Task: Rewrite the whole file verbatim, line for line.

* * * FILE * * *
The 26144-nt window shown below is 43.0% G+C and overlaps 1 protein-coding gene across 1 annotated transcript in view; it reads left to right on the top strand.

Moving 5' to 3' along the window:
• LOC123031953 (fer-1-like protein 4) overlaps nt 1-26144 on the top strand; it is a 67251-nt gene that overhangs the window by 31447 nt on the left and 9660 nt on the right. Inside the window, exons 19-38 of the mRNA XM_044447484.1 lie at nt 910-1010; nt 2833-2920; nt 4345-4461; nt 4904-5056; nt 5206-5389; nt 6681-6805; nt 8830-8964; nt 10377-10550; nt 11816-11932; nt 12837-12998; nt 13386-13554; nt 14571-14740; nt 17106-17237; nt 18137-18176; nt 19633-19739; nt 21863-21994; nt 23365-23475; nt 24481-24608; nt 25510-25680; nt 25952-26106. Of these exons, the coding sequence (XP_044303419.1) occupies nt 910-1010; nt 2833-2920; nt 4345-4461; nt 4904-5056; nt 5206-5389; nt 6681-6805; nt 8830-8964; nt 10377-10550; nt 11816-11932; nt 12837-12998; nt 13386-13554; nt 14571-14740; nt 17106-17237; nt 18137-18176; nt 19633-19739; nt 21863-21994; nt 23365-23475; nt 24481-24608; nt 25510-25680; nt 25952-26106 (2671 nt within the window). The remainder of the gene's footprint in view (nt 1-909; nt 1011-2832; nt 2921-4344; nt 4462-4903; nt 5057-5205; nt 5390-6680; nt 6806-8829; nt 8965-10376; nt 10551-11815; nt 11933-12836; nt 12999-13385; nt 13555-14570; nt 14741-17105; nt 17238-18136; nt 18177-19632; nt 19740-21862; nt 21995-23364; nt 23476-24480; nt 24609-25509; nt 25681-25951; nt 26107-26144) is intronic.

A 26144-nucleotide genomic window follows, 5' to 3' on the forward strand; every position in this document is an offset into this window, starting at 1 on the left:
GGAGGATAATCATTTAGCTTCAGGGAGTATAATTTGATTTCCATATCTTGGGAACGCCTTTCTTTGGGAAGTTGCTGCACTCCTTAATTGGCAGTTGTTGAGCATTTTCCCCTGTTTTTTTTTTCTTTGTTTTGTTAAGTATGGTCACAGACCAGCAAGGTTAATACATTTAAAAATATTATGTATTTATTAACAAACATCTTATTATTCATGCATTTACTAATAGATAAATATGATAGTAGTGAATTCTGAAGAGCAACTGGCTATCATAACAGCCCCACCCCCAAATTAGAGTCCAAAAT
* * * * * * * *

The 26144-nt window shown below is 43.0% G+C and overlaps 1 protein-coding gene across 1 annotated transcript in view; it reads left to right on the top strand.

Moving 5' to 3' along the window:
• LOC123031953 (fer-1-like protein 4) overlaps nt 1-26144 on the top strand; it is a 67251-nt gene that overhangs the window by 31447 nt on the left and 9660 nt on the right. Inside the window, exons 19-38 of the mRNA XM_044447484.1 lie at nt 910-1010; nt 2833-2920; nt 4345-4461; nt 4904-5056; nt 5206-5389; nt 6681-6805; nt 8830-8964; nt 10377-10550; nt 11816-11932; nt 12837-12998; nt 13386-13554; nt 14571-14740; nt 17106-17237; nt 18137-18176; nt 19633-19739; nt 21863-21994; nt 23365-23475; nt 24481-24608; nt 25510-25680; nt 25952-26106. Of these exons, the coding sequence (XP_044303419.1) occupies nt 910-1010; nt 2833-2920; nt 4345-4461; nt 4904-5056; nt 5206-5389; nt 6681-6805; nt 8830-8964; nt 10377-10550; nt 11816-11932; nt 12837-12998; nt 13386-13554; nt 14571-14740; nt 17106-17237; nt 18137-18176; nt 19633-19739; nt 21863-21994; nt 23365-23475; nt 24481-24608; nt 25510-25680; nt 25952-26106 (2671 nt within the window). The remainder of the gene's footprint in view (nt 1-909; nt 1011-2832; nt 2921-4344; nt 4462-4903; nt 5057-5205; nt 5390-6680; nt 6806-8829; nt 8965-10376; nt 10551-11815; nt 11933-12836; nt 12999-13385; nt 13555-14570; nt 14741-17105; nt 17238-18136; nt 18177-19632; nt 19740-21862; nt 21995-23364; nt 23476-24480; nt 24609-25509; nt 25681-25951; nt 26107-26144) is intronic.

A 26144-nucleotide genomic window follows, 5' to 3' on the forward strand; every position in this document is an offset into this window, starting at 1 on the left:
GGAGGATAATCATTTAGCTTCAGGGAGTATAATTTGATTTCCATATCTTGGGAACGCCTTTCTTTGGGAAGTTGCTGCACTCCTTAATTGGCAGTTGTTGAGCATTTTCCCCTGTTTTTTTTTTCTTTGTTTTGTTAAGTATGGTCACAGACCAGCAAGGTTAATACATTTAAAAATATTATGTATTTATTAACAAACATCTTATTATTCATGCATTTACTAATAGATAAATATGATAGTAGTGAATTCTGAAGAGCAACTGGCTATCATAACAGCCCCACCCCCAAATTAGAGTCCAAAAT